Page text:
Thus, a 65 yr. old “conservative Republican” (a “4” and a “6”, respectively, on the five-point ideology measure and seven-point party-identification measure that were combined to form the political-outlook scale) is 13 percentage points (± 8 pct points, LC = 0.95) more likely to oppose “universal healthcare” than a 25 yr. old “conservative Republican.”  The former is also 15 percentage points more likely than the latter (± 9 pct points) to be against use of carbon-emission limits to combat global warming.

What’s more, the same sort of intensification of outlook-consistent preferences shows up for liberals on at least some policies.   E.g., a 65 yr. old “liberal Democrat” (“2” and “2” on the outlook scale’s component items) is 11 percentage points (± 6) to support stricter gun control laws.

So the question is, Why are older citizens either more conservative or more liberal in the intensity of their outlook-consistent policy positions than are younger ones?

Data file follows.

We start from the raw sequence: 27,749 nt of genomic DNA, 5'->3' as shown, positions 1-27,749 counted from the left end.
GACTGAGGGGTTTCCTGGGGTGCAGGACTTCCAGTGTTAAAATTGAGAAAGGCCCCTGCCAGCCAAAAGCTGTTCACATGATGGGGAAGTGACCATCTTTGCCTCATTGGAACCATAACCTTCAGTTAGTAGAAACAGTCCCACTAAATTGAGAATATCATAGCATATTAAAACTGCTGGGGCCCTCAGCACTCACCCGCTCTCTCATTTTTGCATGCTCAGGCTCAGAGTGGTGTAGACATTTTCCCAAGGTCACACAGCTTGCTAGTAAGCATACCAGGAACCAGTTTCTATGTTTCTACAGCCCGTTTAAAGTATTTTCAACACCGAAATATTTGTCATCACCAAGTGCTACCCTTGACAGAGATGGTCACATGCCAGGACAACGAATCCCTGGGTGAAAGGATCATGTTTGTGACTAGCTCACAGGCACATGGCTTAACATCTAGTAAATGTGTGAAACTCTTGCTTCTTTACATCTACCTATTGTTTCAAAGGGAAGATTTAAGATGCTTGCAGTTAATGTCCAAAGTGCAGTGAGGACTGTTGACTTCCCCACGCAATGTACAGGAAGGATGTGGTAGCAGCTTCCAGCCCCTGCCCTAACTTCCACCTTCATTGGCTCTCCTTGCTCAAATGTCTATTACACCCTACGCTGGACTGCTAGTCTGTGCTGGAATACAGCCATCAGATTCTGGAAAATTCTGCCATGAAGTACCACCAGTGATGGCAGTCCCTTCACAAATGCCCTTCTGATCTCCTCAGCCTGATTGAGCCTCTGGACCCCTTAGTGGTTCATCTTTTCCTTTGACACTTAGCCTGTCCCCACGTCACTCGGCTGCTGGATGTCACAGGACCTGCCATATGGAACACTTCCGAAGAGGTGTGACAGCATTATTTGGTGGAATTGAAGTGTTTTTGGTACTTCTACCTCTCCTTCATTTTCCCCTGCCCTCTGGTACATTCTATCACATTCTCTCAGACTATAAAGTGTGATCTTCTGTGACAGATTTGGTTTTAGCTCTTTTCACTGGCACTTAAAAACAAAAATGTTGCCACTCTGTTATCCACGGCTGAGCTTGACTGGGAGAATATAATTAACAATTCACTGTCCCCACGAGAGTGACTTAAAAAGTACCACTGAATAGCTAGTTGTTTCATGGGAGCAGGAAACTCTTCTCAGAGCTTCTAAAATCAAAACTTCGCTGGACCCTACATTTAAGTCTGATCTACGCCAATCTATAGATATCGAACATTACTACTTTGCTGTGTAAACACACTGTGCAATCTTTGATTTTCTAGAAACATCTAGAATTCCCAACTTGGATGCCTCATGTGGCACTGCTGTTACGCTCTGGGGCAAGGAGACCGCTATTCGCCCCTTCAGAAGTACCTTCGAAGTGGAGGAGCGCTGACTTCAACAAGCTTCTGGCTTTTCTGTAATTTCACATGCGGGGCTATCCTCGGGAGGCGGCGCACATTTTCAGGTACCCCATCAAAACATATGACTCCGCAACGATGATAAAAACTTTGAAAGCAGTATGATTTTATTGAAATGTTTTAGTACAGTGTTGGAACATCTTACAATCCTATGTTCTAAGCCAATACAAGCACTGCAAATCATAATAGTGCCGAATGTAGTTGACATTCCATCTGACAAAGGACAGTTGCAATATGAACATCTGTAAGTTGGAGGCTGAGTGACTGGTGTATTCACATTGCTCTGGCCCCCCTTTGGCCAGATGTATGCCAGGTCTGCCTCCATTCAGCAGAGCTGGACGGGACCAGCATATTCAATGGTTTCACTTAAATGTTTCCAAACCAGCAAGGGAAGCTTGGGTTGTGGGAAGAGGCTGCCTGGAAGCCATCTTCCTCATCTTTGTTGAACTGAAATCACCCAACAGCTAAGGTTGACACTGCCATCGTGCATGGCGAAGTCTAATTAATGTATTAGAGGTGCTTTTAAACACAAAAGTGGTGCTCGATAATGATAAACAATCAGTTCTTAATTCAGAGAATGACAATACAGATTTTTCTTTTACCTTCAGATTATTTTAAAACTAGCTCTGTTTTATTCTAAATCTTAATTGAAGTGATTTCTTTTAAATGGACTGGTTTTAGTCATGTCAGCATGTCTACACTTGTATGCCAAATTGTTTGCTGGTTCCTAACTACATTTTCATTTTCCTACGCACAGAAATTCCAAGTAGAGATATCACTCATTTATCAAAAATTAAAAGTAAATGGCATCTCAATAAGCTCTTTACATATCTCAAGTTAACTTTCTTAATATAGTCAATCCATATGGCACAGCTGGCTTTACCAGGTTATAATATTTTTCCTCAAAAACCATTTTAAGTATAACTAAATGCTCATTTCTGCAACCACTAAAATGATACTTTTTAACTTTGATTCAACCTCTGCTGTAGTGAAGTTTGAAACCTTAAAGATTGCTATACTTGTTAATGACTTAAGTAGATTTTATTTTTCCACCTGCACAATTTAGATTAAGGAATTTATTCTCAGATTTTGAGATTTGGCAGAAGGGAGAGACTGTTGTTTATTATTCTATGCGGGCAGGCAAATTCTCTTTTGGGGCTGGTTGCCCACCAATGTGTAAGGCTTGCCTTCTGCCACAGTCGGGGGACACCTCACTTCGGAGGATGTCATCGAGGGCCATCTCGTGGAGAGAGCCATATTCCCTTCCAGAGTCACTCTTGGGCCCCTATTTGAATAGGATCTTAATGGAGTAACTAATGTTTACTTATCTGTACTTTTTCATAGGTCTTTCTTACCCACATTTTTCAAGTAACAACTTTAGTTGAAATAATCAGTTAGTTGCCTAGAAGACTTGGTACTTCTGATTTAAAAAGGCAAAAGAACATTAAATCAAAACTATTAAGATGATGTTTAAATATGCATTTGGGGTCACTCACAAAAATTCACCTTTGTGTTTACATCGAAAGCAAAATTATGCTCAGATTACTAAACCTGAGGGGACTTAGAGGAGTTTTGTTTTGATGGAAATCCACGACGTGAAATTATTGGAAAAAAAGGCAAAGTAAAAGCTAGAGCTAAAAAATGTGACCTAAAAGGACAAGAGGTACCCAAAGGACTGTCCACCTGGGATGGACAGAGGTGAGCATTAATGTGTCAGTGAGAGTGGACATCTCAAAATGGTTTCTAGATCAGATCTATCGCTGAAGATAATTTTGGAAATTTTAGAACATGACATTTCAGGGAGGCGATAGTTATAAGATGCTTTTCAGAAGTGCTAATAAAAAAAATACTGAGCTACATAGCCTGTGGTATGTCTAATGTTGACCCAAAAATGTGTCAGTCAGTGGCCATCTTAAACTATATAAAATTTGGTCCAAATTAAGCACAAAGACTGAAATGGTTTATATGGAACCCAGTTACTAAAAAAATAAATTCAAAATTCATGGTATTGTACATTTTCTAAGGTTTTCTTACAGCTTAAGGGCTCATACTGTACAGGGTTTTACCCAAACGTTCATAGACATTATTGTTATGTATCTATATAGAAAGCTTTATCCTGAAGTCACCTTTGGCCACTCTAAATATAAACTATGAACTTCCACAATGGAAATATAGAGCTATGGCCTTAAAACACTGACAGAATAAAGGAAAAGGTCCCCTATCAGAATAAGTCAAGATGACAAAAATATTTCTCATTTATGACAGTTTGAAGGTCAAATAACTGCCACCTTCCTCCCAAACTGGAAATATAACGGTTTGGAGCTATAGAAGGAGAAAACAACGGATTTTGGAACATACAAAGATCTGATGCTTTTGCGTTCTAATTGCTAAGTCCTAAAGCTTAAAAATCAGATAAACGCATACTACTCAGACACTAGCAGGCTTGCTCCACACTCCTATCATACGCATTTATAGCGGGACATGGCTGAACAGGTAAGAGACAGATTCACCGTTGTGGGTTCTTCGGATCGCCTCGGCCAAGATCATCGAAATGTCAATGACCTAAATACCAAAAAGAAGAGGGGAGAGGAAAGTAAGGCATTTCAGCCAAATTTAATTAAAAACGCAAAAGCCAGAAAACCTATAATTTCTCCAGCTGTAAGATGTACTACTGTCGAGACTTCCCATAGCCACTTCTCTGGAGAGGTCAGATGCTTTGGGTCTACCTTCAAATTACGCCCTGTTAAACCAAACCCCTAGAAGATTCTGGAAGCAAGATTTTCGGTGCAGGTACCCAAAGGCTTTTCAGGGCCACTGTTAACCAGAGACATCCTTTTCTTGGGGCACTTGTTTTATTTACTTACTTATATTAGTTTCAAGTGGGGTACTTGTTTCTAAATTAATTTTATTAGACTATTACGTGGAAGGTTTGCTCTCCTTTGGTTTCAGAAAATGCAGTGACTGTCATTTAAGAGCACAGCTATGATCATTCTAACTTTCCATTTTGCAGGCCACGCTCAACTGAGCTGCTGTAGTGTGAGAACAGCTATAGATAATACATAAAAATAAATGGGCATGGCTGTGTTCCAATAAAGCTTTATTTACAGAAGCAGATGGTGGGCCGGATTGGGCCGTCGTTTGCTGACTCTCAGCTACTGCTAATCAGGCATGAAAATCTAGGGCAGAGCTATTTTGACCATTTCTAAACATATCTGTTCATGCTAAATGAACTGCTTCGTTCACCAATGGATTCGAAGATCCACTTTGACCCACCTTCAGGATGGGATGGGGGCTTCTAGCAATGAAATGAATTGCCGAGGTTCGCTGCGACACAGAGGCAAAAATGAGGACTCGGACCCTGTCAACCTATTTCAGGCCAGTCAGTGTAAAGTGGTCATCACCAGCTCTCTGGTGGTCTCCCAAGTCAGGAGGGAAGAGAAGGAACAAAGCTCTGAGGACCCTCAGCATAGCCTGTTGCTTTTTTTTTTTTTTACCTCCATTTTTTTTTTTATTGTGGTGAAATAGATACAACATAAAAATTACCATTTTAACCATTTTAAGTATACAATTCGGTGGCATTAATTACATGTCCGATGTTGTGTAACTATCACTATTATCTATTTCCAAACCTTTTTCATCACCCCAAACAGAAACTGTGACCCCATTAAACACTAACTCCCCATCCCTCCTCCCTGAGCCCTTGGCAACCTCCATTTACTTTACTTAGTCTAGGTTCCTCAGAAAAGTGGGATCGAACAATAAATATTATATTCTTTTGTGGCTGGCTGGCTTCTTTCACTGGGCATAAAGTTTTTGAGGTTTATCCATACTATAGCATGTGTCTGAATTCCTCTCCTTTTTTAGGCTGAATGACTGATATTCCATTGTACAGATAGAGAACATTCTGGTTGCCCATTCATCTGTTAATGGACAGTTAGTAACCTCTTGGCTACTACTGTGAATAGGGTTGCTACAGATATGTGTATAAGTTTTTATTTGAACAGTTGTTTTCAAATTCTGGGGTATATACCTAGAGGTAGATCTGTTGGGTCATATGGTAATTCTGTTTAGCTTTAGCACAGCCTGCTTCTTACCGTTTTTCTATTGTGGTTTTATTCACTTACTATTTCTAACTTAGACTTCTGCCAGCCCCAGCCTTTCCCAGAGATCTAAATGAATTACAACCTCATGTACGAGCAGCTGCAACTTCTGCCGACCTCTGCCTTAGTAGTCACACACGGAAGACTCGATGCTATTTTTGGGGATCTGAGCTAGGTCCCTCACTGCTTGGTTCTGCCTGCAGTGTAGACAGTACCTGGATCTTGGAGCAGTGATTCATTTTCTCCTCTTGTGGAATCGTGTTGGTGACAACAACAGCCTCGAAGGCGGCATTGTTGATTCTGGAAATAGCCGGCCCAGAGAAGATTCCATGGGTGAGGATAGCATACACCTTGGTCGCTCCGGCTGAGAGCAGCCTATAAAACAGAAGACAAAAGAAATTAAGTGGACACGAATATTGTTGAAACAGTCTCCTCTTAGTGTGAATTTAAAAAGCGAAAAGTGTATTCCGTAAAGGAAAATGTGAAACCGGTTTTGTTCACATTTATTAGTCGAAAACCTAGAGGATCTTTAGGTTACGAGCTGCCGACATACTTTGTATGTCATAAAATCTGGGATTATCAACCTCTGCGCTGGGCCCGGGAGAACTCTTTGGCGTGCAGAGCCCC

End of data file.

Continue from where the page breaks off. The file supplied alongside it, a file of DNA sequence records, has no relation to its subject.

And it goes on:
Maybe someone has already observed this pattern and presented evidence to support his or her answer to the question I’m asking.  Please let me know if you are familiar with such work!

Meanwhile, here are a couple of conjectures:

1.  Cultural identity vs.  policy. Normally we think that labels like “conservative” and “liberal,” as well as identification with one or the other of the two major political parties, imply a set of policy positions. But maybe that assumption is less supportable for recent generations. Maybe younger people view these sorts of designations as the ones that cohere best with their cultural style, even if their policy positions aren’t completely orthodox in relation to them.